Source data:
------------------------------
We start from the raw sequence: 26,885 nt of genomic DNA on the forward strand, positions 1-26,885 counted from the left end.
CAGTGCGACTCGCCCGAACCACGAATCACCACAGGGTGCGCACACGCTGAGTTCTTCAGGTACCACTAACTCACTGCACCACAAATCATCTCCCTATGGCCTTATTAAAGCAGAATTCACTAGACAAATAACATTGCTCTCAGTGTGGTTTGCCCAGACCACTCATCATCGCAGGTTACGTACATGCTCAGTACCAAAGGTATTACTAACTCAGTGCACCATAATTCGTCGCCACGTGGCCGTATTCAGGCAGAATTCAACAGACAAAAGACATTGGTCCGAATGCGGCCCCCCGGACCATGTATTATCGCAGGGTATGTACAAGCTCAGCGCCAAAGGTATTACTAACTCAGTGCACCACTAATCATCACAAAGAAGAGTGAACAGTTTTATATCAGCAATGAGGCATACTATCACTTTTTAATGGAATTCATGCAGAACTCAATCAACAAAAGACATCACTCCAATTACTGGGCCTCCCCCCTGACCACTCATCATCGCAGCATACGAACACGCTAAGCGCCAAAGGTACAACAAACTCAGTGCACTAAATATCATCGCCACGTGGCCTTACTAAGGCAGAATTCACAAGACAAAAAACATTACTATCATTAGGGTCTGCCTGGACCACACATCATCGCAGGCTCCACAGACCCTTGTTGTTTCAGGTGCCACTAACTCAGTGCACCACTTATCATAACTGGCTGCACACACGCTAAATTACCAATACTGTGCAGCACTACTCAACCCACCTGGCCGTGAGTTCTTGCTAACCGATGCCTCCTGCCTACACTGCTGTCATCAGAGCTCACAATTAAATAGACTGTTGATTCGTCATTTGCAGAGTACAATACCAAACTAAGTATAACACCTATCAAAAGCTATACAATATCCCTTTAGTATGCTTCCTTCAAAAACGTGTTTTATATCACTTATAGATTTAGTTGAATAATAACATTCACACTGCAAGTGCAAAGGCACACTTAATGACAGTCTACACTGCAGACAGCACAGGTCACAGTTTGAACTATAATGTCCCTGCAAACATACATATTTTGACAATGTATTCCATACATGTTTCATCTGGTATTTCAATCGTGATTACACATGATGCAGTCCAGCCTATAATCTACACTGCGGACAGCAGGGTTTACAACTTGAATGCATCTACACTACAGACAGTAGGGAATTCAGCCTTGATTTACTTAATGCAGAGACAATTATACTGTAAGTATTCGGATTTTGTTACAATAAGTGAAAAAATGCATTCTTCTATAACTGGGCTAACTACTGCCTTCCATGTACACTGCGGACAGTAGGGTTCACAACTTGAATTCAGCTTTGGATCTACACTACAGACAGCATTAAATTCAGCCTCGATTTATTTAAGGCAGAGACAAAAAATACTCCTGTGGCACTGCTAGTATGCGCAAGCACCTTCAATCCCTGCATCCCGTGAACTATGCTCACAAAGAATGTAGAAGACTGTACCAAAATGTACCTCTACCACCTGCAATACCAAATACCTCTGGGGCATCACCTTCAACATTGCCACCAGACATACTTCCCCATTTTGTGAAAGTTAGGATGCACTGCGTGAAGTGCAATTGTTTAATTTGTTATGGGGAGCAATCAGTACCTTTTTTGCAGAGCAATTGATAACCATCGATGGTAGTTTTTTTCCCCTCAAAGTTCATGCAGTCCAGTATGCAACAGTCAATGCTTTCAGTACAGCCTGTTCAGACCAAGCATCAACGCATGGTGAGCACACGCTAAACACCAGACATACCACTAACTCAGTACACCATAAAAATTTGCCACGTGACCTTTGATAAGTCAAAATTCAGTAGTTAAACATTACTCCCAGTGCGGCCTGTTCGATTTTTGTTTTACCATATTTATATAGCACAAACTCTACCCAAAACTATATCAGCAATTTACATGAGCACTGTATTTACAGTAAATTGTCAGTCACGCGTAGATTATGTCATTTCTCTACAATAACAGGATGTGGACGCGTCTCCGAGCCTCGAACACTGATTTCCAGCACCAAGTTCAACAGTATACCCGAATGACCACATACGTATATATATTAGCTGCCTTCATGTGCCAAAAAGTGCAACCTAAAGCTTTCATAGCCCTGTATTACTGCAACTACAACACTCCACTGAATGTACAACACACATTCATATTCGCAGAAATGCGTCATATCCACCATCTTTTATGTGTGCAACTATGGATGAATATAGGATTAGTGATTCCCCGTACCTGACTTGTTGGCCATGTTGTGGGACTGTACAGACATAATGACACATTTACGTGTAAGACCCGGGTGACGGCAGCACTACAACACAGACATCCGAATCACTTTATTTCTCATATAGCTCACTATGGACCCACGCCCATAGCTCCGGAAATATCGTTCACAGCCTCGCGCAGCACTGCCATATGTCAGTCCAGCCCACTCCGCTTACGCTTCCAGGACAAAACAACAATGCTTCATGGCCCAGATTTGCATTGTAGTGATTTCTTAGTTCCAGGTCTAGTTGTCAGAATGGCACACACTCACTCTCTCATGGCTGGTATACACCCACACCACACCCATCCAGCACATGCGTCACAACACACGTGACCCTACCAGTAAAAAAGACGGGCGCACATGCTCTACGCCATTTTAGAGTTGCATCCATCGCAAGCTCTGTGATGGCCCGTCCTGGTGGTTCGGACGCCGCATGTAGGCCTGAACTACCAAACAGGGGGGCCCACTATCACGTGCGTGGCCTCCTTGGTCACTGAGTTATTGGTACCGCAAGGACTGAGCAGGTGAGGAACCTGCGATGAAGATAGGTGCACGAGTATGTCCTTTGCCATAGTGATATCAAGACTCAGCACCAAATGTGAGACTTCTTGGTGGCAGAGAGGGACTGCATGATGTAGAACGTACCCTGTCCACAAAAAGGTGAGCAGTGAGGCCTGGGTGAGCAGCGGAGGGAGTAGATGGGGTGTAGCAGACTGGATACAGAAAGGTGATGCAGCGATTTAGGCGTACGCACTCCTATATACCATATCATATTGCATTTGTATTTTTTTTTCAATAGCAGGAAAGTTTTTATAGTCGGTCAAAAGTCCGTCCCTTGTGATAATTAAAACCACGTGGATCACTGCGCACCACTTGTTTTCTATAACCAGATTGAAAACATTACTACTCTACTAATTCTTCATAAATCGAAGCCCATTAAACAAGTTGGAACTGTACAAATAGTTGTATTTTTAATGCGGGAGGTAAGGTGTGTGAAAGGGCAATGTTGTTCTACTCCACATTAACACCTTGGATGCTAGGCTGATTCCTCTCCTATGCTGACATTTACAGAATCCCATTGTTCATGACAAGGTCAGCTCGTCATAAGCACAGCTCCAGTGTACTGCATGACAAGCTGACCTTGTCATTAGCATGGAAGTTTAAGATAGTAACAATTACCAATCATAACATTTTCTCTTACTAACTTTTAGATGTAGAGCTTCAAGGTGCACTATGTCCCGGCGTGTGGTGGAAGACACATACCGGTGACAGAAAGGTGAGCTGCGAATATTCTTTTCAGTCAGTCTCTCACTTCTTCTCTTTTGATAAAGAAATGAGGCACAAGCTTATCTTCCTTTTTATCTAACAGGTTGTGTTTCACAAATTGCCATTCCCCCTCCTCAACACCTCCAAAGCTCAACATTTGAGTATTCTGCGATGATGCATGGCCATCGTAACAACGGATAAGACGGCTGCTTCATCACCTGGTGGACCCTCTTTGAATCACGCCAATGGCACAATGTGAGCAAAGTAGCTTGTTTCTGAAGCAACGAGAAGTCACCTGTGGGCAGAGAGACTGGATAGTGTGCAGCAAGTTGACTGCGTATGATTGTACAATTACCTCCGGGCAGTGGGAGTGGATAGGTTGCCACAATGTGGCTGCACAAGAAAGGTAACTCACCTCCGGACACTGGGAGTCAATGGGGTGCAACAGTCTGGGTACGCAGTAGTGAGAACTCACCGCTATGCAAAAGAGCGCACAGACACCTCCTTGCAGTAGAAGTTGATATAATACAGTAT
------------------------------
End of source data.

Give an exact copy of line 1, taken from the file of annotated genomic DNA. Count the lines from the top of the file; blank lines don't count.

We start from the raw sequence: 26,885 nt of genomic DNA on the forward strand, positions 1-26,885 counted from the left end.